10. Means in accordance with claim 1 including openings in the upper portion of the receptacle adapted to lap over the top of the basket, to accommodate brackets for fastening the basket to the bicycle.

References Cited UNITED STATES PATENTS 6 2,007,997 7/1935 Beulke et a1. 15051 2,573,214 10/1951 Moran 15050 X 2,790,573 4/1957 Warren 22063 X ROBERT G. SHERIDAN, Primary Examiner.

R. BALLANTYNE, Assistant Examiner.

Patent Citations
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Referenced by
Citing PatentFiling datePublication dateApplicantTitle
US3515322 *Aug 19, 1968Jun 2, 1970Schneider John LCarrier for motorcycles
US3623747 *Nov 10, 1969Nov 30, 1971Wald Mfg Co IncAxle bracket for saddle basket
US3831650 *Jun 5, 1972Aug 27, 1974Consorti SLaundry bag
US3943988 *Feb 21, 1975Mar 16, 1976Sebastian John ConsortiLaundry bag
US4083392 *Aug 20, 1976Apr 11, 1978Yoshida Kogyo K.K.Combined basket and bag construction
US4085968 *Jul 2, 1976Apr 25, 1978Origoverken I Halmstad AbBicycle chair for children
US4146138 *Jan 18, 1978Mar 27, 1979Davis Dale WClamp on magazine rack
US4180113 *Oct 12, 1978Dec 25, 1979Liebling Joel RHamper bag cover
US4295586 *Jan 24, 1980Oct 20, 1981Shockley Norman EReceptacle support apparatus for bicycle
US4438764 *Aug 31, 1982Mar 27, 1984Salvatore EppolitoOxygen caddy
US4798318 *Oct 6, 1986Jan 17, 1989Cannondale CorporationCarrier bag assembly for bicycle handlebars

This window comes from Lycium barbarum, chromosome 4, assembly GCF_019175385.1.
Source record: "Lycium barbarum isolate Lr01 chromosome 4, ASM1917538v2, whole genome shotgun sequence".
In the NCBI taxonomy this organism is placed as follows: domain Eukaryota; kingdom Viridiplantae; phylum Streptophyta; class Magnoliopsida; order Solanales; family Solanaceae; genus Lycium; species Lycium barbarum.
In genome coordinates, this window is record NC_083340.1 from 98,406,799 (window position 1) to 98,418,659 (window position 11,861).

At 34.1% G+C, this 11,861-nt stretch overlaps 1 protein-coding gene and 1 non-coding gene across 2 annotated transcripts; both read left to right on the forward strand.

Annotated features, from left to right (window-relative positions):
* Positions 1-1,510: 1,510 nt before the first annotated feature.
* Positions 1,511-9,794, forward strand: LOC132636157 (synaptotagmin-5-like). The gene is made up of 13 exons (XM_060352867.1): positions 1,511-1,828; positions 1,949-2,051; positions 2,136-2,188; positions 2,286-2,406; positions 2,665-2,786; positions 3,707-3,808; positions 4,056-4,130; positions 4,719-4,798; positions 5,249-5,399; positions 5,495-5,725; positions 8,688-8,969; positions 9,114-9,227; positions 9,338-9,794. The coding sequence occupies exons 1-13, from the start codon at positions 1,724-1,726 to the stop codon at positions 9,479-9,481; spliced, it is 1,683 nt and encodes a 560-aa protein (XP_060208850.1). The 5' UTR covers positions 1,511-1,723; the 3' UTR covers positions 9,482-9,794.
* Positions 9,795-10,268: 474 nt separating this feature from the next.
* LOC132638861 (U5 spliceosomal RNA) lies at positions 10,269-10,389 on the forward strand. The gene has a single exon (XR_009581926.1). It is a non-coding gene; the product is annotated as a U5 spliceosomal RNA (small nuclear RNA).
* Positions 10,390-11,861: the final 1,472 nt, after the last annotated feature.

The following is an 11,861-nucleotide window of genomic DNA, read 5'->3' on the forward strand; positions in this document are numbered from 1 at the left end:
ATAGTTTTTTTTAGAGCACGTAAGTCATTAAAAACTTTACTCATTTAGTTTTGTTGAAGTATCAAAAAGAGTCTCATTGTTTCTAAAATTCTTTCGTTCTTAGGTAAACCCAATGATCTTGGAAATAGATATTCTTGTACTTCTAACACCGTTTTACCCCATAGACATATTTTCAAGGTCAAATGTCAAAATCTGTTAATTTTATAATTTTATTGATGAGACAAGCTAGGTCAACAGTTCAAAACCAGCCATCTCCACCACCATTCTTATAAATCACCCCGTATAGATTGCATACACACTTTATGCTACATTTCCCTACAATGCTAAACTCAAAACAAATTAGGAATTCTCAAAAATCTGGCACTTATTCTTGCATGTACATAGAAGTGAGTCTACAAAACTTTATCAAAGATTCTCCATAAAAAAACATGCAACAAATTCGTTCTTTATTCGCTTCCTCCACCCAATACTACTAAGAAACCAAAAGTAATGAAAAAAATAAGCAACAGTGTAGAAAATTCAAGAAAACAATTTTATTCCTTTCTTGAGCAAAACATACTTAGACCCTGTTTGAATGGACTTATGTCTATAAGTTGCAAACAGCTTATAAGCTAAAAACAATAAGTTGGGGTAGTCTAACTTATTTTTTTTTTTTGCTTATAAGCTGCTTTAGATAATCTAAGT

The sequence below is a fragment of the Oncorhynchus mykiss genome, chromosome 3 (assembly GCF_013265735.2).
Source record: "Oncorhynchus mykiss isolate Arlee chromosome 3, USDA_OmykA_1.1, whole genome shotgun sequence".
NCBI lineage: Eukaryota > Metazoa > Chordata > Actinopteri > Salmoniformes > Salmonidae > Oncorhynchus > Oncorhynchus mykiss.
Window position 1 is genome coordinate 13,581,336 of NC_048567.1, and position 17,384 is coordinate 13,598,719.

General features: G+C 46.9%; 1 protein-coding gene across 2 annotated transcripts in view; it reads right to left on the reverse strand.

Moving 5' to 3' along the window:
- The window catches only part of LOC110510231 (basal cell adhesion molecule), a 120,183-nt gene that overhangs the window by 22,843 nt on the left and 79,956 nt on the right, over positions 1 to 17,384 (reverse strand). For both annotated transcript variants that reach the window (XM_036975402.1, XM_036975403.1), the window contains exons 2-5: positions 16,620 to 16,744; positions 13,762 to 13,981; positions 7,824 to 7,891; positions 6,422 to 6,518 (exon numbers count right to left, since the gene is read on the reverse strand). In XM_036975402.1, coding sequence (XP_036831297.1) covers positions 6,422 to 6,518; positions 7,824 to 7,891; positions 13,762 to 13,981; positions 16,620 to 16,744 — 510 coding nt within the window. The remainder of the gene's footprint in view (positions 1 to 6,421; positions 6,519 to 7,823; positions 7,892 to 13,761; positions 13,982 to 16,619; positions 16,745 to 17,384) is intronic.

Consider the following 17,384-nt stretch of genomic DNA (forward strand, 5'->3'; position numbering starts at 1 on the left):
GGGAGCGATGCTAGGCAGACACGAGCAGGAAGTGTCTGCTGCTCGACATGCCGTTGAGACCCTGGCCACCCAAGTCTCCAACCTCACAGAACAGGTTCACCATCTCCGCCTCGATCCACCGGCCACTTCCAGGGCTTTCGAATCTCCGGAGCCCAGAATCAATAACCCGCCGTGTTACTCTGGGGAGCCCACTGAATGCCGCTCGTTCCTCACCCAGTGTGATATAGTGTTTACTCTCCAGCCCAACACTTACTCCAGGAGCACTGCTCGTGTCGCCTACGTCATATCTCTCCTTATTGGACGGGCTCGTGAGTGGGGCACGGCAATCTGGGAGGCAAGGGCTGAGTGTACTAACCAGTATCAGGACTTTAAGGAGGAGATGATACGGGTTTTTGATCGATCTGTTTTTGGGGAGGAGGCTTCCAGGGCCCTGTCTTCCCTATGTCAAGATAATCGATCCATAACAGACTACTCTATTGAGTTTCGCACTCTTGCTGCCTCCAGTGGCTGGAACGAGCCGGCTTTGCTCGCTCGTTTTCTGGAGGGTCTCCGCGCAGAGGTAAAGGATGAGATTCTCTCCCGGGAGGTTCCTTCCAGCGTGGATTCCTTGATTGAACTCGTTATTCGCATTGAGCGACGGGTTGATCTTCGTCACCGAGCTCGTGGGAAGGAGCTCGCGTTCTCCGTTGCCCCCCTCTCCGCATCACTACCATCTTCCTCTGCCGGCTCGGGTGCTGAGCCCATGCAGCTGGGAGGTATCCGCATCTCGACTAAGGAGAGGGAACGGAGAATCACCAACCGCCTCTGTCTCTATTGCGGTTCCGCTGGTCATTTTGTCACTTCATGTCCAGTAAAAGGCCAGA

US4861301 *Jan 11, 1988Aug 29, 1989Pomeroy Jimmy RPersonal flotation system
US5240134 *May 27, 1992Aug 31, 1993Mcdermott Susan MBasket liner
US5305907 *Aug 31, 1993Apr 26, 1994R. A. Briggs & CompanyBathroom accessories
US5310077 *Apr 1, 1993May 10, 1994Mcdermott Susan MBasket liner
US5829618 *Feb 26, 1997Nov 3, 1998Chilewich; SandraOpen-faced receptacle with removable fabric receiving face
US5947314 *Aug 10, 1998Sep 7, 1999Chilewich; SandraOpen-faced receptacle with removable fabric receiving face
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US6050439 *Oct 6, 1998Apr 18, 2000Sandra Chilewich, L.L.C.Open-faced receptacle with removable fabric receiving face
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US6250482 *Dec 15, 1998Jun 26, 2001Atrium Medical CorporationHolder for a fluid recovery system
US6269992 *Jun 8, 1998Aug 7, 2001Jason Samuel MillerArticle holding apparatus for wheeled vehicle
US6974007 *Jan 28, 2003Dec 13, 2005Raines Walter LMotorcycle saddlebag protection apparatus and method
US8499944Dec 9, 2009Aug 6, 2013Electrolux Home Products, Inc.Baking stone rack
US8695839 *Jun 18, 2012Apr 15, 2014M & C Innovations, LlcCooler with wrap-around side cover
US8746478Nov 26, 2008Jun 10, 2014Jay V. ClaeysPortable liquid storage tank
US20110248032 *Mar 25, 2011Oct 13, 2011Simms Shirley RCommunion tray cover
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Classifications
U.S. Classification224/438, 224/429, 220/9.1, 224/439, 224/434, 220/9.4
International ClassificationB62J7/00
Cooperative ClassificationB62J9/00, B62J7/00
European ClassificationB62J7/00, B62J9/00